It's been an awful long time since I thought about Java applets.
A while ago I updated a Java jigsaw application, Sphaero 2, and it was just a regular desktop application. Recently I got asked if it was possible to use it in a web page - as an applet.
This turned out to be incredibly easy. In parallel with the main application (which is a JFrame), implement the same code as part of a JApplet. Took me a few minutes to do (and a bit longer to clean it up and refactor it), so if you go to the Sphaero 2 page there are now a number of sample images that will launch a Java applet if you've got Java support in your browser.
Encouraged by this, I added applet support to JKstat. The idea is to set up a JKstat server, and if you point a web browser directly at the server then you get a page containing the JKstat applet, which can then connect back to the server it was downloaded from (the applet security model says that you can connect back to where you came from, so that's OK) to gather statistics.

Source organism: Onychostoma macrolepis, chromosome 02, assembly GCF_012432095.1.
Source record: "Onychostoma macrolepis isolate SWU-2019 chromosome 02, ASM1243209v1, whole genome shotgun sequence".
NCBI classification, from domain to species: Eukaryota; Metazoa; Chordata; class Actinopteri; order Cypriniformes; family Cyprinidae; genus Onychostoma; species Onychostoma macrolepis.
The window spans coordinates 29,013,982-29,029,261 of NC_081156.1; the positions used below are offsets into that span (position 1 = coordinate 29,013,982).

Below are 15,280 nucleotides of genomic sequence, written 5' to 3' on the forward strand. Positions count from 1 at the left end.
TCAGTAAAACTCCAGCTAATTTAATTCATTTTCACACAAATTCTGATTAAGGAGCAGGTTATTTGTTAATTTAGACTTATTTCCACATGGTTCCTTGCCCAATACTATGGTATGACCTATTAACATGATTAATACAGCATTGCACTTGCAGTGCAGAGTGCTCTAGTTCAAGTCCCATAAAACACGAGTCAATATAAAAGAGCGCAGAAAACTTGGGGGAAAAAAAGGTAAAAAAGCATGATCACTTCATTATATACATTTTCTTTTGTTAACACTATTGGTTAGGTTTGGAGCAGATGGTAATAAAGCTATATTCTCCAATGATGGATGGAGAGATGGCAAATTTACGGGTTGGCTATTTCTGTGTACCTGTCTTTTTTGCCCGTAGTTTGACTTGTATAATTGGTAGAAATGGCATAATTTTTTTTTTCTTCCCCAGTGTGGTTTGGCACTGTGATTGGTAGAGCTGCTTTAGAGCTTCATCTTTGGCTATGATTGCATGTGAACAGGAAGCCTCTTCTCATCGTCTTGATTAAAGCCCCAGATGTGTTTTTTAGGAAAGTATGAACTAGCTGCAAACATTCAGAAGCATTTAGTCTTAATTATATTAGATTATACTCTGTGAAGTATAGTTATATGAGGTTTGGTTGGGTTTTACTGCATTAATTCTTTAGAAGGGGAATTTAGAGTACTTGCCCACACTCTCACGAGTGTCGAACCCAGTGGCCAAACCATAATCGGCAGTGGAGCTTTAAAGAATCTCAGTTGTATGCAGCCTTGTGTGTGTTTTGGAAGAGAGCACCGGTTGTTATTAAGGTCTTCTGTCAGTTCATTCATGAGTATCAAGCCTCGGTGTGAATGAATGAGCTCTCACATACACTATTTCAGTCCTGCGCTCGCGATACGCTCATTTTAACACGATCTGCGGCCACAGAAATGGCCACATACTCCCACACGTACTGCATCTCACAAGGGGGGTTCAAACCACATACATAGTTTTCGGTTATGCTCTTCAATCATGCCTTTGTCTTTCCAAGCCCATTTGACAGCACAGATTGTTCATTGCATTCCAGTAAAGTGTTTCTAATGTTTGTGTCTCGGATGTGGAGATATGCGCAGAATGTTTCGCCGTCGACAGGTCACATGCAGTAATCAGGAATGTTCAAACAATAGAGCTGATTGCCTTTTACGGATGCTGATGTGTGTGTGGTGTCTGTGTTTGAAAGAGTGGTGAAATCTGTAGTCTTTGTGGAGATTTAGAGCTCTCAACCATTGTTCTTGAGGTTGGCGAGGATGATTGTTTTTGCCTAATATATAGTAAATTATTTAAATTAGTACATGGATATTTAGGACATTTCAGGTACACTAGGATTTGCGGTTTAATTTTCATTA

This proved to be a little harder. It looks like this only works (in the case of an unsigned applet) for the REST variant of the client-server protocol. If I try it with XML-RPC then it looks like it wants to get DTDs for validation, and gets security exceptions trying to get them. So the standalone JKstat server doesn't work as is.
But that's not too bad, because I've got several options for serving the data using the REST protocol. From my sample play server, to node-kstat, or I've been testing a RESTful server based on Jersey.
It's been a useful learning exercise, and I actually find the results to be quite useful. Maybe applets will become fashionable again?